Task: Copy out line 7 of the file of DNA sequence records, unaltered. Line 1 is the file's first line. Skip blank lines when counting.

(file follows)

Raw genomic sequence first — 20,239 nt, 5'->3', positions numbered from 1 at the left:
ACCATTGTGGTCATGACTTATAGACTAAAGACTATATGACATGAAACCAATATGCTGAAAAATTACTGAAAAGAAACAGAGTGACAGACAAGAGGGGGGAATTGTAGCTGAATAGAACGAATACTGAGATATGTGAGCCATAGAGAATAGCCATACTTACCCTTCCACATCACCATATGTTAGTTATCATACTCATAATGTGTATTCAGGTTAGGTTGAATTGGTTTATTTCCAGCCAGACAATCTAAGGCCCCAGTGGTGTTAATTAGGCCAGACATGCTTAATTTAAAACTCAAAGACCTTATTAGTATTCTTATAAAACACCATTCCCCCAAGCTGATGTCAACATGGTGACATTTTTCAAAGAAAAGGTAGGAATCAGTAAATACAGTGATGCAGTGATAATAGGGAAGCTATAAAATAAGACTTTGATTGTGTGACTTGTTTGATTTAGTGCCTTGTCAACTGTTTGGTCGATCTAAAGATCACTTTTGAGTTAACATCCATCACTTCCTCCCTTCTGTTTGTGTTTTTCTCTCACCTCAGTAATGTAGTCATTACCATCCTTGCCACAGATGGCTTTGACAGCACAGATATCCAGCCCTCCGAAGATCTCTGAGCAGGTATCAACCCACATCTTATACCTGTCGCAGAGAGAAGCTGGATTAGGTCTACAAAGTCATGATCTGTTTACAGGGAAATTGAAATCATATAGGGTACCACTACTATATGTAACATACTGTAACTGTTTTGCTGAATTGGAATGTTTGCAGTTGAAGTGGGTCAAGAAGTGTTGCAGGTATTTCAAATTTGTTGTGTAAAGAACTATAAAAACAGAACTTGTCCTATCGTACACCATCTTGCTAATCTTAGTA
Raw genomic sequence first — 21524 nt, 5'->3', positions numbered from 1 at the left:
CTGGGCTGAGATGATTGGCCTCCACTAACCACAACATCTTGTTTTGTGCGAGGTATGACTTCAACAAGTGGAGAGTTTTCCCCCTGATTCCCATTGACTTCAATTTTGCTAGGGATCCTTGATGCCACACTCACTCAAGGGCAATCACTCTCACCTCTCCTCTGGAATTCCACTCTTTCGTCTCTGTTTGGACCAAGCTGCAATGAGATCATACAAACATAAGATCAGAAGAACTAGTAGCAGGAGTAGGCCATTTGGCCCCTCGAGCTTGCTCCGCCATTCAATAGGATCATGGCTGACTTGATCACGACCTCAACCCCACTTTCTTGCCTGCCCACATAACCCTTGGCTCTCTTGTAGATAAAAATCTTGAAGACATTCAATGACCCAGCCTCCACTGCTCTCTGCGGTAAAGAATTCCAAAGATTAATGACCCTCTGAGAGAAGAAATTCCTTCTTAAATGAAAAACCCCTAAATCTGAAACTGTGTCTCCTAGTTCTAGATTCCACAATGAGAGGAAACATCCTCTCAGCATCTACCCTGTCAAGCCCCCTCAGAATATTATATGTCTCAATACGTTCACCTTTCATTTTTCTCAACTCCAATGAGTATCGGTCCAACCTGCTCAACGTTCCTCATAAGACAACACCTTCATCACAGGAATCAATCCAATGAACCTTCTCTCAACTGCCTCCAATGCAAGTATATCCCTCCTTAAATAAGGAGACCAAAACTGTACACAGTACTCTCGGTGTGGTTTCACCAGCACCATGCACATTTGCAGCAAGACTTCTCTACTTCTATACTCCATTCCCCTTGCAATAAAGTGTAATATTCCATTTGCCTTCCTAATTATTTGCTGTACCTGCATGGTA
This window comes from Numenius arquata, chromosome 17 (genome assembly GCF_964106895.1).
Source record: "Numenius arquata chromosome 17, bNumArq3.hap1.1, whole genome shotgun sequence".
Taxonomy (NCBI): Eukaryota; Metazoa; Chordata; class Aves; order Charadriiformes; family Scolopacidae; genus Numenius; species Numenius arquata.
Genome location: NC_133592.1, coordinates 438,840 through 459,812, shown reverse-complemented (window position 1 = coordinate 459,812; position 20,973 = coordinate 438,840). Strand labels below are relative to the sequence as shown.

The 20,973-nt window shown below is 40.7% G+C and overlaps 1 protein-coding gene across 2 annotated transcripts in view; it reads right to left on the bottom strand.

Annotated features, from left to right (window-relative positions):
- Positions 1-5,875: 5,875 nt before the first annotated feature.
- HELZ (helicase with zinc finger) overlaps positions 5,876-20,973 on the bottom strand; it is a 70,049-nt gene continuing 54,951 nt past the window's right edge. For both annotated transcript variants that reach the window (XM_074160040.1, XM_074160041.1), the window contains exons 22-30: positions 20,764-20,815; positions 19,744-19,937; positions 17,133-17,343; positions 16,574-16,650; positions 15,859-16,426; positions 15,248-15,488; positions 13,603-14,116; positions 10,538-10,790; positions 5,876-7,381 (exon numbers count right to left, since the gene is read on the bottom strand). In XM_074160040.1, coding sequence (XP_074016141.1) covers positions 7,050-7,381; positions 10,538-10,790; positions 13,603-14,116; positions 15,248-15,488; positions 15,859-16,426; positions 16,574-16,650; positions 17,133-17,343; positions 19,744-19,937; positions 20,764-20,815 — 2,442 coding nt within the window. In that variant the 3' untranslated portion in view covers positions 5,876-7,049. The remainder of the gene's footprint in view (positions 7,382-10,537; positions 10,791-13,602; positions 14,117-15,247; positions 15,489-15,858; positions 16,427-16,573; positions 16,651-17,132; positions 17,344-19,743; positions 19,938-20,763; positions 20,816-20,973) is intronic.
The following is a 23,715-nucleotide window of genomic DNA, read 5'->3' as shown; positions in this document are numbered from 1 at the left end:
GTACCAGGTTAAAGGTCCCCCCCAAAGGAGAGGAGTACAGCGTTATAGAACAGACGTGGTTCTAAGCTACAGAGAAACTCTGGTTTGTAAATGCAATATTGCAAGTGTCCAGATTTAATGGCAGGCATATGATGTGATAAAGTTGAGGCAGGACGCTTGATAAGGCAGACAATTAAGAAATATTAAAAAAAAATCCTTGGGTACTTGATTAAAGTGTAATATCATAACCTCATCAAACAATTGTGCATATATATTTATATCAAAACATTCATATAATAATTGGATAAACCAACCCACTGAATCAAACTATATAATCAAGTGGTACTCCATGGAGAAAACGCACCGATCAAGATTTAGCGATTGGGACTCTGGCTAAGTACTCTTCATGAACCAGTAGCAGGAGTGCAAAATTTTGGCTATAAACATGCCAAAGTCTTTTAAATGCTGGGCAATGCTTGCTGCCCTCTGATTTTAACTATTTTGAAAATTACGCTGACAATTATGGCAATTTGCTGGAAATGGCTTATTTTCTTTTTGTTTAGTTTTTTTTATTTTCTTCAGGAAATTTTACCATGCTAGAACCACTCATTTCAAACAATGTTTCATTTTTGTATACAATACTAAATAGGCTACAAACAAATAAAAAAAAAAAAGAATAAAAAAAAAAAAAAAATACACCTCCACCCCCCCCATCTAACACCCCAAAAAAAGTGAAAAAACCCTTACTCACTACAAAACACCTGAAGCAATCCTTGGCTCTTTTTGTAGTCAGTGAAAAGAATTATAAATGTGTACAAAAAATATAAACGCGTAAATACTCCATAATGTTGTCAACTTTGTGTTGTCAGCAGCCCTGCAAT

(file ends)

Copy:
Taxonomy (NCBI): Eukaryota; Metazoa; Chordata; class Aves; order Charadriiformes; family Scolopacidae; genus Numenius; species Numenius arquata.